UNITED NATIONS — "God willing, a new order will come together and we'll do away with everything that distances us," Ahmadinejad said. "Now even elementary school kids throughout the world have understood that the United States government is following an international policy of bullying."
"Bullying must come to an end. Occupation must come to an end," he said in a wide-ranging interview on the sidelines of the U.N. General Assembly.
As for the rising violence in Syria, Obama told the U.N. delegates, "The future must not belong to a dictator who massacres his people. If there is a cause that cries out for protest in the world today, it is a regime that tortures children and shoots rockets at apartment buildings. We must remain engaged to assure that what began with citizens demanding their rights does not end in a cycle of sectarian violence."
In the AP interview, Ahmadinejad said Iran was one of nearly a dozen countries forming a new contact group to try to end the 18-month-old civil war in Syria. The group would include 10 or 11 countries in the Middle East and elsewhere and meet in New York "very soon," Ahmadinejad said.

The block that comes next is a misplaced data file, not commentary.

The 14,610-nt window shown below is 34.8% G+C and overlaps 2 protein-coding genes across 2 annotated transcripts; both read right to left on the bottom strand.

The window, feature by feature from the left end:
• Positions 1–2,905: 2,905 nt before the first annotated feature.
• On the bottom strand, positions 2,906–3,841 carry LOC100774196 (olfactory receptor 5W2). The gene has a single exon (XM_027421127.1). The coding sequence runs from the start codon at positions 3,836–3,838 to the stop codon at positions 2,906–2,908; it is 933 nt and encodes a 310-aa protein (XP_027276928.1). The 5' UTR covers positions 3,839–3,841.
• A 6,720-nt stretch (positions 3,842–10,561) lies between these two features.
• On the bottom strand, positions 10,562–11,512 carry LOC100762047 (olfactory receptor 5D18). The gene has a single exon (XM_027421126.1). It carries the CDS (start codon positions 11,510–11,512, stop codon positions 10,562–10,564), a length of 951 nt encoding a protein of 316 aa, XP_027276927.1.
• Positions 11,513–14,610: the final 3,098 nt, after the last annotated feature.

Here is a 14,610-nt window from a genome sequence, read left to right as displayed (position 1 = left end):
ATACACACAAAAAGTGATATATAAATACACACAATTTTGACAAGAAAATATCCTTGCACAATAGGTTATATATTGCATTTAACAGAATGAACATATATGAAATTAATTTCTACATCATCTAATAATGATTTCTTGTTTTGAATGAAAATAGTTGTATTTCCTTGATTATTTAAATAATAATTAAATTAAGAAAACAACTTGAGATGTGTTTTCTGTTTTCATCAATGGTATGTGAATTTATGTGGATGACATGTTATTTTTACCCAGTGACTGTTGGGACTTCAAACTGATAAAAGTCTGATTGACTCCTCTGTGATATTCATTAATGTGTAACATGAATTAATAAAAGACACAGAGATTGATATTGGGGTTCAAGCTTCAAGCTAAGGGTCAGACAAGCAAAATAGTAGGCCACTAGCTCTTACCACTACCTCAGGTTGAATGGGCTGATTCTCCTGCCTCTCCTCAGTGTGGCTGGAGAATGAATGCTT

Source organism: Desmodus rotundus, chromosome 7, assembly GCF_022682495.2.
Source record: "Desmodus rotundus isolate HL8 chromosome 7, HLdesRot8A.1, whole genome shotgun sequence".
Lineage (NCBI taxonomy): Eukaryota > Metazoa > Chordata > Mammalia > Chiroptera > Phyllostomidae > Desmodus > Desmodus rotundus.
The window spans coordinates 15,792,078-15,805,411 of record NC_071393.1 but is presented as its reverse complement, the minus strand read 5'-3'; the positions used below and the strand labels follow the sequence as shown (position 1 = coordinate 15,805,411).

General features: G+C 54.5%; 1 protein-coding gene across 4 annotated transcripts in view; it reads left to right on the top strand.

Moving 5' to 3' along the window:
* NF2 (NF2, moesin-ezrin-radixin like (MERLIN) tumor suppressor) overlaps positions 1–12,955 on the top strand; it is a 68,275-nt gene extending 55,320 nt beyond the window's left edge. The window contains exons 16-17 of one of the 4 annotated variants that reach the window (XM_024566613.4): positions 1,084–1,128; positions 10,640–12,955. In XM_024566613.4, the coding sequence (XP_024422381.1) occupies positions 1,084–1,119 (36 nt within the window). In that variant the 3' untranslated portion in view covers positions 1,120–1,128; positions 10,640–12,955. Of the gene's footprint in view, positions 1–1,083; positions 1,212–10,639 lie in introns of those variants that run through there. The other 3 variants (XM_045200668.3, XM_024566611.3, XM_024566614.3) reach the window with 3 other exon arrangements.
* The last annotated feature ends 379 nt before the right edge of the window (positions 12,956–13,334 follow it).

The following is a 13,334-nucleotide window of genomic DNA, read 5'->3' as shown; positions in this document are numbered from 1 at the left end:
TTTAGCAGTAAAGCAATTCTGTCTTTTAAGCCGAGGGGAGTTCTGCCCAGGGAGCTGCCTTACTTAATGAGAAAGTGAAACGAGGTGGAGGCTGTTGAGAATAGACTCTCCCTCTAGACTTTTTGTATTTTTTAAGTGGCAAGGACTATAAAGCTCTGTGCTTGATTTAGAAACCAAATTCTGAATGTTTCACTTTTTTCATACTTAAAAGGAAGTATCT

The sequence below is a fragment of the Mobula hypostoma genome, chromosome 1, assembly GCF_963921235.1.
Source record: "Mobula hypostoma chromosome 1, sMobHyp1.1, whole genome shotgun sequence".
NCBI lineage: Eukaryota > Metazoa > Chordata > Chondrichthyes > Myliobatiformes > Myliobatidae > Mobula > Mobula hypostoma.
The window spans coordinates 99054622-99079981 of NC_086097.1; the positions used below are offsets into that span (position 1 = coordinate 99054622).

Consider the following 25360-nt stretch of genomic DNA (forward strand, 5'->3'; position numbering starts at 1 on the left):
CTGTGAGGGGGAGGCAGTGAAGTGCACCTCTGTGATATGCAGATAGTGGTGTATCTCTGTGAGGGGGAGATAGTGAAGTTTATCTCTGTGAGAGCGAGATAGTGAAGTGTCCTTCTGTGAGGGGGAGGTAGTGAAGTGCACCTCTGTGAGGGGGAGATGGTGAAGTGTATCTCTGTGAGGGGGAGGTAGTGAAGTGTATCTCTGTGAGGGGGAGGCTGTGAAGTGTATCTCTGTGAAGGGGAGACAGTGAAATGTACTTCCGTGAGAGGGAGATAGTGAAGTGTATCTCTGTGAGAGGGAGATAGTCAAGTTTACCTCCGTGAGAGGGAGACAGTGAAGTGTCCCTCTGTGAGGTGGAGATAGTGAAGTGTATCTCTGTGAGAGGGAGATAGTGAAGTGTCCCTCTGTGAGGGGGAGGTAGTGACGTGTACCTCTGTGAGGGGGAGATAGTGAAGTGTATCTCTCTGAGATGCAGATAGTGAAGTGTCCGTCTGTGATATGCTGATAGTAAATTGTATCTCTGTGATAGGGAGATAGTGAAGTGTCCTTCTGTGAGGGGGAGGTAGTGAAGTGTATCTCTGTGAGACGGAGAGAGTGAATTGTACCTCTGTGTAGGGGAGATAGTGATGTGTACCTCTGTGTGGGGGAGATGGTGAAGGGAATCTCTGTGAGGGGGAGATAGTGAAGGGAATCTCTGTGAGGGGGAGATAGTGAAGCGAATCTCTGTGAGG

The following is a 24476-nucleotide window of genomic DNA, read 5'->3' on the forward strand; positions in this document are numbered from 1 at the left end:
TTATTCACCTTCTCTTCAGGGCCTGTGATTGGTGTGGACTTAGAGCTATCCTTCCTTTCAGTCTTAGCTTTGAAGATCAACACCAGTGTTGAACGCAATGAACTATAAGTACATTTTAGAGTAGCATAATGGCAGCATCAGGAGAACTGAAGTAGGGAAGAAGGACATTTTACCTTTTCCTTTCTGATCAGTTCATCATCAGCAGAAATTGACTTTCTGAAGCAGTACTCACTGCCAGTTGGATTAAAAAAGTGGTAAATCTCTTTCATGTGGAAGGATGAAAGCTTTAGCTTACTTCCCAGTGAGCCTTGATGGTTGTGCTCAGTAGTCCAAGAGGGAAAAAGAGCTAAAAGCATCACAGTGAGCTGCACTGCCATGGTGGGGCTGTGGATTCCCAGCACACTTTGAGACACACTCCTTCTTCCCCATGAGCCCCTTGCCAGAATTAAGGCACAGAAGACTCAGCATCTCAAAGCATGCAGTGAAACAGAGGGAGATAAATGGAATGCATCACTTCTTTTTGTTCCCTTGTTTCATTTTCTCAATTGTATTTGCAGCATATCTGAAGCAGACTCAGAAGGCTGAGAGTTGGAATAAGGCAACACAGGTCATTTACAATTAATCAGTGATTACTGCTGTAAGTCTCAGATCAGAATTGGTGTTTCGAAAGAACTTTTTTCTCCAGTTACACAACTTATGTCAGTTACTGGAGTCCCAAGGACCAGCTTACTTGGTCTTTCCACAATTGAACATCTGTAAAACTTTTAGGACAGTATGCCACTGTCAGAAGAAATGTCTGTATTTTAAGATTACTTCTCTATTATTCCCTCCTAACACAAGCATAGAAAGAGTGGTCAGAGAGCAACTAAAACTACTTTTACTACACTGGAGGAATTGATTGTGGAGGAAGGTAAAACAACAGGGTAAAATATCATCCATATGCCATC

Obama's defense of free speech was respectfully received by world leaders. Yet it was clear that different understandings abound on the proper exercise of free expression.
The foreign minister of Indonesia, home to the world's largest Muslim population, said Obama's speech was a "clarion call" for all nations to reject intolerance, calling it "an issue that galvanizes all of us." But Foreign Minister Marty Natalegawa added that freedom of expression should be exercised with consideration to morality and public order.
Dina Zakaria, a spokesman for the Muslim Brotherhood's political party Freedom and Justice, said cultural differences between the U.S. and the Muslim and Arab world over the limitations of freedom of expression will persist.